• Change is Everywhere – There are two new teams in the Big Sky, as North Dakota and Southern Utah join the fray. This brings the total number of teams to 11, and with each team playing everyone else twice, everyone will be playing 20 conference games. There will also be an increase from six teams in the Big Sky Tournament to seven teams this season. Three new coaches enter the league. Changes are all around (and more on them later).

Kareem Jamar Will Have To Step In As Will Cherry Recovers From Injury. (AP Photo/Jake Schoellkopf)

  • Life Without Damian Lillard – Lillard was the best player to come out of the conference in a long-time, as he was the sixth pick in the NBA Draft and arguably the best college point guard in America last season. Now, Weber State must move on. Either Jordan Richardson or Gelaun Wheelwright will step into the starting lineup, and they have big shoes to fill. They will need multiple people to step up and perform, and they will have the personnel to do it.
  • Weber State and Montana Reign Again – Heading into last year, these two teams were the media and coaches top two choices. Heading into this season, it will be more of the same. Simply put, they are the most talented and deepest teams in the conference, and they have continuity on the coaching staff. With the way they are recruiting, it won’t be a surprise if the two teams stay in the top two for a long while to come.

Reader’s Take

 

Predicted Order of Finish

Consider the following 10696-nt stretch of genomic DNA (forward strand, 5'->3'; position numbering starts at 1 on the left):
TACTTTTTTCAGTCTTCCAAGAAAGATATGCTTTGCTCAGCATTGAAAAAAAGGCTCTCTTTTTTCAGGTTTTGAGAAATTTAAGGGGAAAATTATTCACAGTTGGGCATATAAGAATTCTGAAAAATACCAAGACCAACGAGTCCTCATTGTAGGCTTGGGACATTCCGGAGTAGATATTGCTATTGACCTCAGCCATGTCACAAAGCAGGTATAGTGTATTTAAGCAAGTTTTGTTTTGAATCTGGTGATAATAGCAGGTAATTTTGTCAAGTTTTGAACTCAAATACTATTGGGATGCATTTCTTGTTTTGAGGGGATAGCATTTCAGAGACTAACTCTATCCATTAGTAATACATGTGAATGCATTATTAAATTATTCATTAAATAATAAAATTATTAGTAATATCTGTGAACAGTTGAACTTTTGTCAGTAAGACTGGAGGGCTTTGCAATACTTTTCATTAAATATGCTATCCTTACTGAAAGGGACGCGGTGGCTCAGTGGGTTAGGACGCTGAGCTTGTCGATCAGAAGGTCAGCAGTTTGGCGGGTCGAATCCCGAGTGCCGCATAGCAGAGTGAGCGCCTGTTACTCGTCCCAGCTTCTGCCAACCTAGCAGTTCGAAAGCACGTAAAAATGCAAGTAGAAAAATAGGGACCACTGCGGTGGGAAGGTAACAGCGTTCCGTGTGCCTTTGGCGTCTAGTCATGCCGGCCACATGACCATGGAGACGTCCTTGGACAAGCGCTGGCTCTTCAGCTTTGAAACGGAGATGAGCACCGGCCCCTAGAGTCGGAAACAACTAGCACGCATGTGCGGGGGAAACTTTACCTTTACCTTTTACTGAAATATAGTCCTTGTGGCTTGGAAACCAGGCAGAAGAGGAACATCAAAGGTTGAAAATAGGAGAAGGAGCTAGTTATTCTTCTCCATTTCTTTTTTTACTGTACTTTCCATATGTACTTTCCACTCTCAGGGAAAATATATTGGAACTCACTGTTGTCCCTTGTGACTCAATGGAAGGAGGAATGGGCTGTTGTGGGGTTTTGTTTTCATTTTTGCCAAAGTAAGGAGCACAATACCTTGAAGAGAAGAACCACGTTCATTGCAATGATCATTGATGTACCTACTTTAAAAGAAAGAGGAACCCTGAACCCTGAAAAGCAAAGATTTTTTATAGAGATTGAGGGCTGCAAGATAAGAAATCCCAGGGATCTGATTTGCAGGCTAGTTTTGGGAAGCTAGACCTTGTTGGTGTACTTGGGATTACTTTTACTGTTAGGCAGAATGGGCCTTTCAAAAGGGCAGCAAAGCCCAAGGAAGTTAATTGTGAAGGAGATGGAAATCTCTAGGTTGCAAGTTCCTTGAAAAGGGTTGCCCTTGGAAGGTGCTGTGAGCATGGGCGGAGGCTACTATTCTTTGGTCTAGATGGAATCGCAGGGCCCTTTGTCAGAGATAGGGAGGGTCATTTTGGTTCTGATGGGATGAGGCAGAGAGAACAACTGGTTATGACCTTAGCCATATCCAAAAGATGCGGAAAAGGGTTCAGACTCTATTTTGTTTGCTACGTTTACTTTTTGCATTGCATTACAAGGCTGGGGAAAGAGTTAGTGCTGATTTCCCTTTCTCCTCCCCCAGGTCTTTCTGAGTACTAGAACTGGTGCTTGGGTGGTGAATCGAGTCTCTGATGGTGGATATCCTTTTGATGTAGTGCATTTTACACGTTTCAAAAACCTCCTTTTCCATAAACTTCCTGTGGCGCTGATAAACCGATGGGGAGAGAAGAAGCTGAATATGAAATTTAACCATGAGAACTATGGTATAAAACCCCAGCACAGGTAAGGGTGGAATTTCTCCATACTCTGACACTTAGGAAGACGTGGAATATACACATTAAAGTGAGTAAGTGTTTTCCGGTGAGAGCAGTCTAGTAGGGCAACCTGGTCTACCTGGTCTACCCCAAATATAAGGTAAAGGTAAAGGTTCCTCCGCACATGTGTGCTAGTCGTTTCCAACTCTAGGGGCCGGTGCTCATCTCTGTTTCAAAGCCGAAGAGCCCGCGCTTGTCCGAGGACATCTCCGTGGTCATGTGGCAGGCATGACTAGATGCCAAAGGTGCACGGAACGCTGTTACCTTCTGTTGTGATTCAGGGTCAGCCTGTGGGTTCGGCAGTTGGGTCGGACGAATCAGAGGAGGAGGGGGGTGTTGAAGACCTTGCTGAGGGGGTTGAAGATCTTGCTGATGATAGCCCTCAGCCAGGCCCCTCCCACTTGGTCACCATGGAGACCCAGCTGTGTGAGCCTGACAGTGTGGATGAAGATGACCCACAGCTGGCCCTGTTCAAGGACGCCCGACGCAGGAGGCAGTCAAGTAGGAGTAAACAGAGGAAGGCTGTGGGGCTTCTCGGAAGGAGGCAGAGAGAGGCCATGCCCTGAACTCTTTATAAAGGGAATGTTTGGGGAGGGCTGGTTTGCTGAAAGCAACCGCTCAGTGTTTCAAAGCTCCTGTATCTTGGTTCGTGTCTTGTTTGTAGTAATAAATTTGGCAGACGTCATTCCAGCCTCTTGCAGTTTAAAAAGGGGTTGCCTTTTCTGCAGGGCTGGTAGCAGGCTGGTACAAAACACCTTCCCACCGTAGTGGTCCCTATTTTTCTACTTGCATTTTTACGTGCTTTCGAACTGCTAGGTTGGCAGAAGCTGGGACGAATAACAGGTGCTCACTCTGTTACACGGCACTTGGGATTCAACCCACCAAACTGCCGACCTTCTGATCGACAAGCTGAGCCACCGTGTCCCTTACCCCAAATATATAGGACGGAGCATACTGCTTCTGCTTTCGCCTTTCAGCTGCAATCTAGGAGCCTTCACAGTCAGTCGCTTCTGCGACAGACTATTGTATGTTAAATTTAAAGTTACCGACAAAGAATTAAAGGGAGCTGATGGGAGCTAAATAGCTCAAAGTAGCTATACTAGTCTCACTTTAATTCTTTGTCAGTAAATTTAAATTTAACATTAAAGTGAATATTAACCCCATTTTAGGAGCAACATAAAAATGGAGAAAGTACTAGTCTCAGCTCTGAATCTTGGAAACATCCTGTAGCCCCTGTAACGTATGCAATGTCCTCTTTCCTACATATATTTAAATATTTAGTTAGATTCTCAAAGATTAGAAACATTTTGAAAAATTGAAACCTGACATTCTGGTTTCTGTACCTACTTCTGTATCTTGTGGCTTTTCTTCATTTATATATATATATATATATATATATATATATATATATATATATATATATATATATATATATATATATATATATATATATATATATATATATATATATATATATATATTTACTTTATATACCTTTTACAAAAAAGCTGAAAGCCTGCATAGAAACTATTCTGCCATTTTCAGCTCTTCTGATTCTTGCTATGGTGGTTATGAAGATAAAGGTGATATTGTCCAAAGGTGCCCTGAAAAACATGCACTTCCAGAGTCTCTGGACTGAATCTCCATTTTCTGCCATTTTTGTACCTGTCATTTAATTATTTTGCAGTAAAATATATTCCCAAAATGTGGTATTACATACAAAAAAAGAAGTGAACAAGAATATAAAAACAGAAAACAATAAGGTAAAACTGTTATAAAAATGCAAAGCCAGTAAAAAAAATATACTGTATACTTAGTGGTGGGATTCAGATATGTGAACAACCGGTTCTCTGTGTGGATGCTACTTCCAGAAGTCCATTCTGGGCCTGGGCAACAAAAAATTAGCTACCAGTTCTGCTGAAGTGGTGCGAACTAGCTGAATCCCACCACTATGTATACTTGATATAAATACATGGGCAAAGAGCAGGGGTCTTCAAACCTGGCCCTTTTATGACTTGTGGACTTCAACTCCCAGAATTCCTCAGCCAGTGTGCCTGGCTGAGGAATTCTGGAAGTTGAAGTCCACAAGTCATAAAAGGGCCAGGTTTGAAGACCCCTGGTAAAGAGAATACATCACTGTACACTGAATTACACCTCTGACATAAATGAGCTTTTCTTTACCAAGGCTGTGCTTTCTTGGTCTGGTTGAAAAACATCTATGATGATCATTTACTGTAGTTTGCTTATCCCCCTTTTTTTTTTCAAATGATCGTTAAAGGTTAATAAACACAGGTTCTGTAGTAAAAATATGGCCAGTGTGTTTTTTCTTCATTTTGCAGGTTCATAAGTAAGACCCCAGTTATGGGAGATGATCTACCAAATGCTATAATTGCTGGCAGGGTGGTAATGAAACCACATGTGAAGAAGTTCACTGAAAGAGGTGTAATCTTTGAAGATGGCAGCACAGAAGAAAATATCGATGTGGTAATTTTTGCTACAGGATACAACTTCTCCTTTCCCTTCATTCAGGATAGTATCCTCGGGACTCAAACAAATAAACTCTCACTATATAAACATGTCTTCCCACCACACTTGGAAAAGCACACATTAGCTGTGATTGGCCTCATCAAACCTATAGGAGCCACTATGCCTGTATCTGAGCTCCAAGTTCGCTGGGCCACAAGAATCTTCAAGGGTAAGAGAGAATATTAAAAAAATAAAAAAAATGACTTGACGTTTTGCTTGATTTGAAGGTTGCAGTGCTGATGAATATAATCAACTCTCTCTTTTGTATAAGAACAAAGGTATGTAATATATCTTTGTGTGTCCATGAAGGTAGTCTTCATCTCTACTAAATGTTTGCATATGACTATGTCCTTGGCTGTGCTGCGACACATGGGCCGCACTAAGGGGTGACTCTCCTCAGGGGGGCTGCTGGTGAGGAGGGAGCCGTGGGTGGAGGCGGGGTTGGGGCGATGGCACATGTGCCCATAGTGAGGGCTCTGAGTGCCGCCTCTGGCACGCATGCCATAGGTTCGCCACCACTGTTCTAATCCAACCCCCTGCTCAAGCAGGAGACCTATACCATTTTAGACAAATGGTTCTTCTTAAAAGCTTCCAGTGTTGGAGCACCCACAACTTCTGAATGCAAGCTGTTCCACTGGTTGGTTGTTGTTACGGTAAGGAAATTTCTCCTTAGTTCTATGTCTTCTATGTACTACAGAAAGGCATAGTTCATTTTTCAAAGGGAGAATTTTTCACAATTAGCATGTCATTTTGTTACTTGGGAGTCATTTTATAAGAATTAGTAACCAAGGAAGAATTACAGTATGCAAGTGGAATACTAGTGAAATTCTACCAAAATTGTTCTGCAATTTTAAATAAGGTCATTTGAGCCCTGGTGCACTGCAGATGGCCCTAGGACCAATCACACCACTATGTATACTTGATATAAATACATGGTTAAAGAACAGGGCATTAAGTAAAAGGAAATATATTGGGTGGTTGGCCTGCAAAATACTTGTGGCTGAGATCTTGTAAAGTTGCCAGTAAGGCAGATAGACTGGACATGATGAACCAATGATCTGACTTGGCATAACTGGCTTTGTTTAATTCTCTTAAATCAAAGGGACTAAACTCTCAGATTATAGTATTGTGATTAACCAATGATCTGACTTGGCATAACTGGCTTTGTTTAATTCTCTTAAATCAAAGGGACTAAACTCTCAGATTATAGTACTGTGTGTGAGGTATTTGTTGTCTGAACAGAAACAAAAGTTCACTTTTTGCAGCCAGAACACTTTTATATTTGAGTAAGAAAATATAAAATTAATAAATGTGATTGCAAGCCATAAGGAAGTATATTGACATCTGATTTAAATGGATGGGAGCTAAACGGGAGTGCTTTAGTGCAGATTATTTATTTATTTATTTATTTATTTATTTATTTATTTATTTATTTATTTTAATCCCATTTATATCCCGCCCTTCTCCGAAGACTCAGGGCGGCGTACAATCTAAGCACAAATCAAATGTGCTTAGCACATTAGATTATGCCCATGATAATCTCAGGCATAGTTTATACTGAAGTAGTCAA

1. Weber State (17-3)
  2. Montana (16-4)
  3. Northern Colorado (13-7)
  4. Sacramento State (12-8)
  5. North Dakota (11-9)
  6. Montana State (10-10)
  7. Eastern Washington (9-11)
  8. Portland State (8-12)
  9. Northern Arizona (5-15)
  10. Southern Utah (5-15)
  11. Idaho State (4-16)

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2012-13 RTC Conference Primers: Patriot League

Posted by KDoyle on October 17th, 2012

Kevin Doyle is the RTC correspondent for the Patriot League. You can find him on Twitter at @KLDoyle11

Top Storylines

  • C.J. And Moose: You’ve read about them all summer, and will continue to do so even more during the season. C.J. McCollum and Mike Muscala have developed into household names in the college basketball community on a national scale, not just in the charming land of mid-major basketball. McCollum has garnered more press, understandably, due to Lehigh’s victory against Duke in the NCAA Tournament. His decision to test the waters of the NBA Draft — he smartly did not hire an agent — gave him the opportunity to return to Lehigh. Muscala has earned his fair share of press as well, being named as a Top 100 player by CBS Sports and a Mid-Major All American by NBC Sports’ College Basketball Talk.